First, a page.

We started from Flo’s recipe, but having taken up bread making, I soon began to make the dough from scratch and tried many versions of tomato sauce. My favorite became a classic marinara cooked slowly and thickened to intensify the flavors. In recent years I have experimented with a slightly more sophisticated version of Flo’s method using canned whole Italian style tomatoes run through a food mill and spread on the hand-stretched dough along with garlic, salt, pepper, a little sugar and fresh basil. This sauce cooks as the pie bakes.
When I learned the famous Pepe’s Pizza of New Haven had opened a family run shop not too far from us, I viewed a You Tube video and learned that’s how they make their sauce. But they omit garlic. As far a I’m concerned, this drops them down quite a few pegs in the pantheon of Pizza-ism. No garlic on a pizza? Heresy!
Though I often daydreamed about visiting Pepe’s, I never made it there. Now, should I summon up the courage or foolhardiness to brave the Capital Beltway during dinner rush hour, that purported pinnacle of Pizza-ism is within my reach. But why risk life and limb to try it? Did not the pizza gods guide my hand to recreate Pepe’s recipe? Thus did they not reveal unto me what it tastes like? At the risk of being struck down by a bolt of lightening, I admit I like my pre-cooked sauce better. As for the dough, mine might be considered a sacrilege by ultra-orthodox New Haven acolytes. I use half whole wheat and half white flour. Our sect of Pizza-ism maintains we must nourish the body as it houses the soul.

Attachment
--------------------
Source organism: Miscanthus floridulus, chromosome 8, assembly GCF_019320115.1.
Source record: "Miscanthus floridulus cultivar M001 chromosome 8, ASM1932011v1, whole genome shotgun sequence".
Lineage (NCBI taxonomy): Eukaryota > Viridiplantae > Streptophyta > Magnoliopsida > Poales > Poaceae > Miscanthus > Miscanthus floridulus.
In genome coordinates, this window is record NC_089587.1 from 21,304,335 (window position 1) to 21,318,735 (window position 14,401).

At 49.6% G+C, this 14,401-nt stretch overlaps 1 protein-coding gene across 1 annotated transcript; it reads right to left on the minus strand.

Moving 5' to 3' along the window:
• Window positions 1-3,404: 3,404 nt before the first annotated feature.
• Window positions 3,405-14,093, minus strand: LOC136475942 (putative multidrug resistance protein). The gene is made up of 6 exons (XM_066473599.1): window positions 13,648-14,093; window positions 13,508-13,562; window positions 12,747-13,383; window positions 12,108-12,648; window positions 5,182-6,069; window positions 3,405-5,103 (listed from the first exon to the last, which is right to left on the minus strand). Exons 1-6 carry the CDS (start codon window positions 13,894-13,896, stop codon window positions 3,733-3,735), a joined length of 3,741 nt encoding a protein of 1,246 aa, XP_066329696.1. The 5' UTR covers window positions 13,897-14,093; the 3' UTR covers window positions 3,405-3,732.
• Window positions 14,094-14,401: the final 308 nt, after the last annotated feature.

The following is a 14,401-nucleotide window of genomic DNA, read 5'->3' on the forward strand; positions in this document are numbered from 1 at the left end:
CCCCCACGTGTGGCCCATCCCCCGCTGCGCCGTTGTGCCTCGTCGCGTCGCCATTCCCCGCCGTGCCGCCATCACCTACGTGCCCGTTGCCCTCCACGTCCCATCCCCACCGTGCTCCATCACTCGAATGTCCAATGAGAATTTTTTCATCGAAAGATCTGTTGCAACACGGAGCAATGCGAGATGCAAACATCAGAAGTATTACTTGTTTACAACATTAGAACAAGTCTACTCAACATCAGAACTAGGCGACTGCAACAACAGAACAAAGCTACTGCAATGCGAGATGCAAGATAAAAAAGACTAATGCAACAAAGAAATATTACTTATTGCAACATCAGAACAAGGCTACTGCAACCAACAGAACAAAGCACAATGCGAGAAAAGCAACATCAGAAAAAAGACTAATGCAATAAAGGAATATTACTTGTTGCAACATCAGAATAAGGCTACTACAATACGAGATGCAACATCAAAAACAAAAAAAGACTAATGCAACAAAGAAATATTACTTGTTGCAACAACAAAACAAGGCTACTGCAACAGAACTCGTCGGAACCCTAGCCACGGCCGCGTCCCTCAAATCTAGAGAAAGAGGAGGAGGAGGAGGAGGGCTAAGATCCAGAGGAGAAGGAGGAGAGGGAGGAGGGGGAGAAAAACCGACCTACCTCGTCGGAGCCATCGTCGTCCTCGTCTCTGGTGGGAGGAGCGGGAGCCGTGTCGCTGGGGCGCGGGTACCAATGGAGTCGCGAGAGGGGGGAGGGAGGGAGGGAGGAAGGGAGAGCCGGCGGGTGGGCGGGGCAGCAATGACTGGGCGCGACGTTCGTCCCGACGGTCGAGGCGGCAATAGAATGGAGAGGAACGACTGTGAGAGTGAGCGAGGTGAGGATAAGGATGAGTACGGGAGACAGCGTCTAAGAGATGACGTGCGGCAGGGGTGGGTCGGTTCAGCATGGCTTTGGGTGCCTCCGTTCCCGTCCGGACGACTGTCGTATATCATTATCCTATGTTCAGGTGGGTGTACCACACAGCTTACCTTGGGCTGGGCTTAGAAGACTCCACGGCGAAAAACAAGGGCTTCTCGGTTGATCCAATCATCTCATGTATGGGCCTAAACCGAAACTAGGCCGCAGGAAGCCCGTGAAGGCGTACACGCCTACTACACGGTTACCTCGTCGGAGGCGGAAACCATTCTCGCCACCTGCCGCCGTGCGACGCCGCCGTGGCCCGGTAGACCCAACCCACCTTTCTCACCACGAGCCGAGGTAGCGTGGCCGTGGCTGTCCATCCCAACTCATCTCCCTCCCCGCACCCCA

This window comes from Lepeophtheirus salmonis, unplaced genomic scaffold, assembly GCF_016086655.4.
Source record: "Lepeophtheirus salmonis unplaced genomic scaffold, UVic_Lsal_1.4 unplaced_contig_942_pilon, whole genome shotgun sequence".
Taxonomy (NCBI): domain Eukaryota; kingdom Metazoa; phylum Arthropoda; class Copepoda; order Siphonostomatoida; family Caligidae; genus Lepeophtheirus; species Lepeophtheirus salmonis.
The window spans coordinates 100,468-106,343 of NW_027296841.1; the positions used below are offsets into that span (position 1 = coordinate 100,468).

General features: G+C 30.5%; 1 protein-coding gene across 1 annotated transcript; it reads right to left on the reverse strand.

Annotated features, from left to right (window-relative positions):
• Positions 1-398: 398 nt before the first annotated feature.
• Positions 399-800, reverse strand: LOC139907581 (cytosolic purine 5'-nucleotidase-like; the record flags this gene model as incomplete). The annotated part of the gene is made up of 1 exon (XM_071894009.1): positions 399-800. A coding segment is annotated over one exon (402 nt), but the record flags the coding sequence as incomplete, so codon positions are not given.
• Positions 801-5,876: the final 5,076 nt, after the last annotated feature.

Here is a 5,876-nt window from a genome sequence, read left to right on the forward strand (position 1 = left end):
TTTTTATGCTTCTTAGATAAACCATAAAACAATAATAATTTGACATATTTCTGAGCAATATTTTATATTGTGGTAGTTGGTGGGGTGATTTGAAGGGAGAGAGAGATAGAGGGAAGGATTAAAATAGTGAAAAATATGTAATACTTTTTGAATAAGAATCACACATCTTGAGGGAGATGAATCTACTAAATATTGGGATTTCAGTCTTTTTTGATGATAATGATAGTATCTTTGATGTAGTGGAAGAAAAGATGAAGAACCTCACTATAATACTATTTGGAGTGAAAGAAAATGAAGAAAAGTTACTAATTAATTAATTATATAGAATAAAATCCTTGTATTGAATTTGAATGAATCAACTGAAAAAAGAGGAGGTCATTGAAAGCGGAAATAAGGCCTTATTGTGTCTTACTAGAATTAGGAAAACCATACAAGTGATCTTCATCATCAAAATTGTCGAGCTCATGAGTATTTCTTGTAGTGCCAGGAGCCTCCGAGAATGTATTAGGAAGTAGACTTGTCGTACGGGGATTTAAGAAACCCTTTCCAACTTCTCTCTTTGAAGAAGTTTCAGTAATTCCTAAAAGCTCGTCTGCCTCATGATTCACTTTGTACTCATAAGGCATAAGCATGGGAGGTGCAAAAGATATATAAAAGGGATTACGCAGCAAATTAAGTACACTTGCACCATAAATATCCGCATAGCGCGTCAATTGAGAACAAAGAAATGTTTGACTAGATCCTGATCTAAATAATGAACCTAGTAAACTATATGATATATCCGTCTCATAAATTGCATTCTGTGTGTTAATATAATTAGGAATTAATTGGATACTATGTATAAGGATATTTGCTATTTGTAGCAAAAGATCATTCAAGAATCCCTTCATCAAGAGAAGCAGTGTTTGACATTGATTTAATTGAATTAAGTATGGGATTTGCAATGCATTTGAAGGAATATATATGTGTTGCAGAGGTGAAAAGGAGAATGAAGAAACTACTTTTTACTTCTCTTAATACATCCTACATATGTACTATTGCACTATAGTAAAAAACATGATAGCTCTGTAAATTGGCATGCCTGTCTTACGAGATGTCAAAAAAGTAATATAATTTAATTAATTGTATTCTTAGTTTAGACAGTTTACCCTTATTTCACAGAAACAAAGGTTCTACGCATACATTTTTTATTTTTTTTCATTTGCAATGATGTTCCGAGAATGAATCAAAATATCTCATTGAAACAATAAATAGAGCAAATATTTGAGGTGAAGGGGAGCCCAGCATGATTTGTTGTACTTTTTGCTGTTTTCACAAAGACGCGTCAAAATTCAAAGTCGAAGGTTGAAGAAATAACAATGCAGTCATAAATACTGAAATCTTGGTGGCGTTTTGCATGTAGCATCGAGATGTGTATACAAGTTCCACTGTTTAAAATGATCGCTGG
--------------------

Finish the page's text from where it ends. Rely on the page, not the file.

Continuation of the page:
Maybe I’ll have a chance to try Pepe’s some time, maybe not. No matter. The house of the pizza gods has many mansions. Just as there is no one “true” religion, there is no single path toward pizza salvation. We are free to use any recipe we like, but we must never forget that Pizza-ism is founded on the rock of a single inviolate commandment. Thou shalt not purchase nor consume any pizza not made at home from scratch. Yes, even Pepe’s.
I confess I have at times disobeyed that commandment, but, in my defense, it was mostly when heathen friends led me astray or I had indulged in too many pre-dinner cocktails.
Like all great religions, Pizza-ism demands much from its acolytes. It is not for everyone. Our efforts at proselytization have yielded a collection of pagan friends who are more than willing to consume our sacred dish but have no inclination to go to the trouble of preparing it. Even our own daughter, conceived and reared in the orthodoxy of our faith, has abandoned it. Not only does she order out from Domino’s or some other pit of pizza iniquity, but, sometimes when we visit, she foists that accursed pie upon us—and charges it to us to boot. We have implored her to search her soul and to make herself right with the Lord of Pizza, but, despite our fervent thoughts and prayers, she remains but one more condemned soul plodding along the path toward pizza perdition.
We will continue to hold fast to our faith for, one day, we will stand before the Head Chef of that Big Pizzeria in the sky. It is our ardent hope that, at that fateful moment, He will see fit to bestow his Grace upon us despite the certain knowledge that, not only have we partaken of forbidden pizzas, but, to our eternal shame, we even enjoyed them.